She reminded us that her knowledge of the President is personal. She can offer insights into the drunk she met stuffing brisket into his craw before she licked a napkin, cleaned the corners of his mouth, and got him right with God. He didn't really want to go to war (though he'd planned to even before September 11th). Her evidence? She watched him walk with furrowed brow, back and forth across the lawn. Oh, well, if he paced for a good 15 minutes, he's got my vote. I actually remember very little of what she said. I could almost smell the perfume through the television screen. Will she come tuck me in?

Tuesday's show felt like one long lull, a string of clichés tepidly delivered. I kept chugging Starbuck's espresso-and-cream cans, wishing Jerry Falwell would come on to talk about how God hates fags and the ACLU. I like my hate honest and vibrant. Someone grab one of those Medicare cards and see if we can bring this Convention back to life.


Music

Books

Film

Recent
Music

Colombia's Simón Mejía Plugs Into the Natural World on 'Mirla'

Bomba Estéreo founder Simón Mejía electrifies nature for a different kind of jungle music on his debut solo album, Mirla.

Music

The Flaming Lips Reimagine Tom Petty's Life in Oklahoma on 'American Head'

The Flaming Lips' American Head is a trip, a journey to the past that one doesn't want to return to but never wants to forget.

Music

Tim Bowness of No-Man Discusses Thematic Ambition Amongst Social Division

With the release of his seventh solo album, Late Night Laments, Tim Bowness explores global tensions and considers how musicians can best foster mutual understanding in times of social unrest.

Music

Angel Olsen Creates a 'Whole New Mess'

No one would call Angel Olsen's Whole New Mess a pretty album. It's much too stark. But there's something riveting about the way Olsen coos to herself that's soft and comforting.

Music

Masma Dream World Go Global and Trippy on "Sundown Forest" (premiere)

Dancer, healer, musician Devi Mambouka shares the trippy "Sundown Forest", which takes listeners deep into the subconscious and onto a healing path.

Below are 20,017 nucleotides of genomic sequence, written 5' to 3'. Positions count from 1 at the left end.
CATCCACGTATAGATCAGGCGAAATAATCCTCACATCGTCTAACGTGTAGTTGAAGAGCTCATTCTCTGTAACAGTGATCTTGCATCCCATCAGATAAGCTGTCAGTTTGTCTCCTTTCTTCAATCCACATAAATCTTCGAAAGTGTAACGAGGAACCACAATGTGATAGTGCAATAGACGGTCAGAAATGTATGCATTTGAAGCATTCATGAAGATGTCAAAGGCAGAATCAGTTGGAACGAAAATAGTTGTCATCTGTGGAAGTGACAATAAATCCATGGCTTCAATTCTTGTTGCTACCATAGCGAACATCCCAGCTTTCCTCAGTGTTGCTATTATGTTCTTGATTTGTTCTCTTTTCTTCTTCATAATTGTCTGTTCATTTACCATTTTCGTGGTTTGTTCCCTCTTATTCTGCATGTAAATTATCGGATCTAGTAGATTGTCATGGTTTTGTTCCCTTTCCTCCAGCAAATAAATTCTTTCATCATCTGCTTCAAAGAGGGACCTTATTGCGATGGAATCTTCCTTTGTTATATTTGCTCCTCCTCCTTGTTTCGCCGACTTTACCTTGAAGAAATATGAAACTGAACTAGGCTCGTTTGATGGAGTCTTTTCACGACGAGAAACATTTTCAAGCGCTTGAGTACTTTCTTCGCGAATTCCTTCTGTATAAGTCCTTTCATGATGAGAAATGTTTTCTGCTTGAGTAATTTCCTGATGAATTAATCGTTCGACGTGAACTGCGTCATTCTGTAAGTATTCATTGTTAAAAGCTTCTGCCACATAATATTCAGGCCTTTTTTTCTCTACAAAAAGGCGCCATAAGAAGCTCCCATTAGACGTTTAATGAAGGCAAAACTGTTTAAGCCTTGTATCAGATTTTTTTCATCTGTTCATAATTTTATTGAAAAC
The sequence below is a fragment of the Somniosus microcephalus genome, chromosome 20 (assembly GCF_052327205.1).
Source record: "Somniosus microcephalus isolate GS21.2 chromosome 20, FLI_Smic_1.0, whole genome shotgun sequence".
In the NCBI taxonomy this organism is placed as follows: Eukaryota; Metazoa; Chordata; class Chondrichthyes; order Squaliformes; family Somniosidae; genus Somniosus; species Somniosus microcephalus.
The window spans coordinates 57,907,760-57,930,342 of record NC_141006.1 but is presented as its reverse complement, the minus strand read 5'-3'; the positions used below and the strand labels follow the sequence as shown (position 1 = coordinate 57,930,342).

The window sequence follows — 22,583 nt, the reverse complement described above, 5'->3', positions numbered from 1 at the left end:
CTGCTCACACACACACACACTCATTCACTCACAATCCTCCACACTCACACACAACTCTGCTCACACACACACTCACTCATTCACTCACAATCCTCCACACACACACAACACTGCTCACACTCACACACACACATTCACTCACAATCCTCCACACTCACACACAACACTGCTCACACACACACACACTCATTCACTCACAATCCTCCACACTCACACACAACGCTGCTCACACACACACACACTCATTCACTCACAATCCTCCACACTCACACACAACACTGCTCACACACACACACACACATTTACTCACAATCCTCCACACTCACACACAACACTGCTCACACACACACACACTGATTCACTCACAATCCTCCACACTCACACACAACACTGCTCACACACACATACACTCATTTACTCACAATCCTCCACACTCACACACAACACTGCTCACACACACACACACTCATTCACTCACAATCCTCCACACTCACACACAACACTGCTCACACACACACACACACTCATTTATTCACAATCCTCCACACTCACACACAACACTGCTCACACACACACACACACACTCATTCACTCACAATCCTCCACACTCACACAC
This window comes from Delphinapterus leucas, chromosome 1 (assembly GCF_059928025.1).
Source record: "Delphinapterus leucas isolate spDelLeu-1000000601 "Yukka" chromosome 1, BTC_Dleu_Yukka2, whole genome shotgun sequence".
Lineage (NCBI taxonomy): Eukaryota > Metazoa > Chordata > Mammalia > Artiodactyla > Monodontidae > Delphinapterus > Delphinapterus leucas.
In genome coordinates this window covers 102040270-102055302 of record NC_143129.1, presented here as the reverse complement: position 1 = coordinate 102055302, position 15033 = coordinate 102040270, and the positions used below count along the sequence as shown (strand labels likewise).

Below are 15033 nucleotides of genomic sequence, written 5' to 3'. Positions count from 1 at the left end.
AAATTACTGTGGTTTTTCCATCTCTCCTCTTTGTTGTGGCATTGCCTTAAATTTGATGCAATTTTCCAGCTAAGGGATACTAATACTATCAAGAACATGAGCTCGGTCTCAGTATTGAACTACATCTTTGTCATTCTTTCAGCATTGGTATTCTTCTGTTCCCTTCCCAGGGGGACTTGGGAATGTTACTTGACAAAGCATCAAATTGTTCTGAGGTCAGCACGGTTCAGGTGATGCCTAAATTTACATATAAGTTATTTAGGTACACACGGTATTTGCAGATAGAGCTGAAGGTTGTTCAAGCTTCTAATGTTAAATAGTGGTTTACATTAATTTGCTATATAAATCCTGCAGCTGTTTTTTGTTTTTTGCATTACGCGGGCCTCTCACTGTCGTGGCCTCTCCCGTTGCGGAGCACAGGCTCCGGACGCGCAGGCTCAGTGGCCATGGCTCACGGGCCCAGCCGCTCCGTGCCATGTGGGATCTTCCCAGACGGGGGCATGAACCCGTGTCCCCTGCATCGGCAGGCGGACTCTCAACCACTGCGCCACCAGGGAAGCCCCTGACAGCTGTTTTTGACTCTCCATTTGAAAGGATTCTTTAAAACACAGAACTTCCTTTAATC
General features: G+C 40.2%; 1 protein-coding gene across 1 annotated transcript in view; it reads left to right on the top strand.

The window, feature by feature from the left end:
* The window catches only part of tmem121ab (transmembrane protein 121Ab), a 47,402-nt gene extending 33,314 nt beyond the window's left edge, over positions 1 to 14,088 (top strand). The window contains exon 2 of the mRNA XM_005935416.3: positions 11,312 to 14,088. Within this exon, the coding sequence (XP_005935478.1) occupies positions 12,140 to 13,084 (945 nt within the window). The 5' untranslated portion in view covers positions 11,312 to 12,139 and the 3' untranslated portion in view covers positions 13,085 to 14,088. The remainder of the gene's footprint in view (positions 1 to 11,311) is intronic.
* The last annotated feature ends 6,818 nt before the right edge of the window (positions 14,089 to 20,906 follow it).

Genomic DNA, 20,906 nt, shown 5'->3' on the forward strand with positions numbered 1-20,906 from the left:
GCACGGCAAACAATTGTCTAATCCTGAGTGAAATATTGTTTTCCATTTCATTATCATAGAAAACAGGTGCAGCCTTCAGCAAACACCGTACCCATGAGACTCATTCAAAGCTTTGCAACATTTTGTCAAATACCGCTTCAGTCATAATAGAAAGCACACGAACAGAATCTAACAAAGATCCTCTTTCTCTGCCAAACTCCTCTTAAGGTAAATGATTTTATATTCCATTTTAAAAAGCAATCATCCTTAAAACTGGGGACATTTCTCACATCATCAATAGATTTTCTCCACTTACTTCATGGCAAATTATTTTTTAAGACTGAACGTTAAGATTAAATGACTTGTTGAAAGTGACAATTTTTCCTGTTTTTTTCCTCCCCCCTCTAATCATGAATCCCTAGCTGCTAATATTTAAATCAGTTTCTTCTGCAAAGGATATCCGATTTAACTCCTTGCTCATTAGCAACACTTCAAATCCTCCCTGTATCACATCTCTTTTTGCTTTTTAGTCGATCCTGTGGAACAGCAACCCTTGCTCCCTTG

Music

Alright Alright's "Don't Worry" Is an Ode for Unity in Troubling Times (premiere)

Alright Alright's "Don't Worry" is a gentle, prayerful tune that depicts the heart of their upcoming album, Crucible.

Music

'What a Fantastic Death Abyss': David Bowie's 'Outside' at 25

David Bowie's Outside signaled the end of him as a slick pop star and his reintroduction as a ragged-edged arty agitator.

Music

Dream Folk's Wolf & Moon Awaken the Senses with "Eyes Closed" (premiere)

Berlin's Wolf & Moon are an indie folk duo with a dream pop streak. "Eyes Closed" highlights this aspect as the act create a deep sense of atmosphere and mood with the most minimal of tools.

Television

Ranking the Seasons of 'The Wire'

Years after its conclusion, The Wire continues to top best-of-TV lists. With each season's unique story arc, each viewer is likely to have favorites.

Film

Paul Reni's Silent Film 'The Man Who Laughs' Is Serious Cinema

There's so much tragedy present, so many skullduggeries afoot, and so many cruel and vindictive characters in attendance that a sad and heartbreaking ending seems to be an obvious given in Paul Reni's silent film, The Man Who Laughs.

Film

What 'O Brother, Where Art Thou?' Gets Right (and Wrong) About America

Telling the tale of the cyclops through the lens of high and low culture, in O'Brother, Where Art Thou? the Coens hammer home a fatalistic criticism about the ways that commerce, violence, and cosmetic Christianity prevail in American society .

Music

The Grahams Tell Their Daughter "Don't Give Your Heart Away" (premiere)

The Grahams' sweet-sounding "Don't Give Your Heart Away" is rooted in struggle, inspired by the couples' complicated journey leading up to their daughter's birth.

Music

Gloom Balloon Deliver an Uplifting Video for "All My Feelings For You" (premiere)

Gloom Balloon's Patrick Tape Fleming considers what making a music video during a pandemic might involve because, well, he made one. Could Fellini come up with this plot twist?

Music

Brian Cullman Gets Bluesy with "Someday Miss You" (premiere)

Brian Cullman's "Someday Miss You" taps into American roots music, carries it across the Atlantic and back for a sound that is both of the past and present.

Music

IDLES Have Some Words for Fans and Critics on 'Ultra Mono'

On their new album, Ultra Mono, IDLES tackle both the troubling world around them and the dissenters that want to bring them down.

Music

Napalm Death Return With Their Most Vital Album in Decades

Grindcore institution Napalm Death finally reconcile their experimental side with their ultra-harsh roots on Throes of Joy in the Jaws of Defeatism.

Film

NYFF: 'Notturno' Looks Passively at the Chaos in the Middle East

Gianfranco Rosi's expansive documentary, Notturno, is far too remote for its burningly immediate subject matter.

Music

The Avett Brothers Go Back-to-Basics with 'The Third Gleam'

For their latest EP, The Third Gleam, the Avett Brothers leave everything behind but their songs and a couple of acoustic guitars, a bass, and a banjo.


Reviews
Collapse Expand Reviews



Features
Collapse Expand Features

PM Picks
Collapse Expand Pm Picks

© 1999-2020 PopMatters.com. All rights reserved.
PopMatters is wholly independent, women-owned and operated.